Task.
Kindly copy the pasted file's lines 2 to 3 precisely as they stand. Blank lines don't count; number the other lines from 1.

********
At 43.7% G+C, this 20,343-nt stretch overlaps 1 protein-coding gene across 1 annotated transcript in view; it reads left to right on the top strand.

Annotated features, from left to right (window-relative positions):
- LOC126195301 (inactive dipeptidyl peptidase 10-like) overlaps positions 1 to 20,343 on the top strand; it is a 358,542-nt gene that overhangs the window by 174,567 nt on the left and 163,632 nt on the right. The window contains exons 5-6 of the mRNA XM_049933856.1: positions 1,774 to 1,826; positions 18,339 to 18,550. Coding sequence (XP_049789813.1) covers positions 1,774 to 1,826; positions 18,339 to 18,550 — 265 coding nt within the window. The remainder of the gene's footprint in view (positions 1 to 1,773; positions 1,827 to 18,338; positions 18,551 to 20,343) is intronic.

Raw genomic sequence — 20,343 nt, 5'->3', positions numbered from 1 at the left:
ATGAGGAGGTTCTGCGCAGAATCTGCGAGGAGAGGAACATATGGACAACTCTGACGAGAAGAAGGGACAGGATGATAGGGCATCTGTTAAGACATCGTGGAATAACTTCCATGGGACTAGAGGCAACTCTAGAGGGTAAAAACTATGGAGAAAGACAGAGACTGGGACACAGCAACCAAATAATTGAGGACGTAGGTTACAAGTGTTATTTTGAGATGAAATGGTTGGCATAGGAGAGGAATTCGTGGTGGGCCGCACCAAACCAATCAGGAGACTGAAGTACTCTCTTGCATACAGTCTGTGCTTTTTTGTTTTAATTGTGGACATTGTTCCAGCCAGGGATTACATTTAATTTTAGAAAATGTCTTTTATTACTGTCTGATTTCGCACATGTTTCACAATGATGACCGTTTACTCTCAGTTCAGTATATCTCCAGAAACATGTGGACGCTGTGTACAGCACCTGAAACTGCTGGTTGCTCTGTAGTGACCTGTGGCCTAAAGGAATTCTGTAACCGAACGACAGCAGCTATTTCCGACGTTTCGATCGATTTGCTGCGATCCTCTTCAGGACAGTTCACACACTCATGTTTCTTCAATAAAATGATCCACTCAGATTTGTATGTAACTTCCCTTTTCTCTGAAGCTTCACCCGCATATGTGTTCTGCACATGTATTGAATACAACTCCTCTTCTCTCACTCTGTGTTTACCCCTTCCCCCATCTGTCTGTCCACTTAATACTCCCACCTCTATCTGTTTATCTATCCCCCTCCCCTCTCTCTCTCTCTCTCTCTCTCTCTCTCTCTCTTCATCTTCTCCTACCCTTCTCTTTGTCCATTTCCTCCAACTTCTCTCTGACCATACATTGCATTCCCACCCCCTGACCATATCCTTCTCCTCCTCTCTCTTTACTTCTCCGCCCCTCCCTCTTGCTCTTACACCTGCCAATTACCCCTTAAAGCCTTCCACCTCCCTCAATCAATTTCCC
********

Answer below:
Annotated features, from left to right (window-relative positions):
- LOC126195301 (inactive dipeptidyl peptidase 10-like) overlaps positions 1 to 20,343 on the top strand; it is a 358,542-nt gene that overhangs the window by 174,567 nt on the left and 163,632 nt on the right. The window contains exons 5-6 of the mRNA XM_049933856.1: positions 1,774 to 1,826; positions 18,339 to 18,550. Coding sequence (XP_049789813.1) covers positions 1,774 to 1,826; positions 18,339 to 18,550 — 265 coding nt within the window. The remainder of the gene's footprint in view (positions 1 to 1,773; positions 1,827 to 18,338; positions 18,551 to 20,343) is intronic.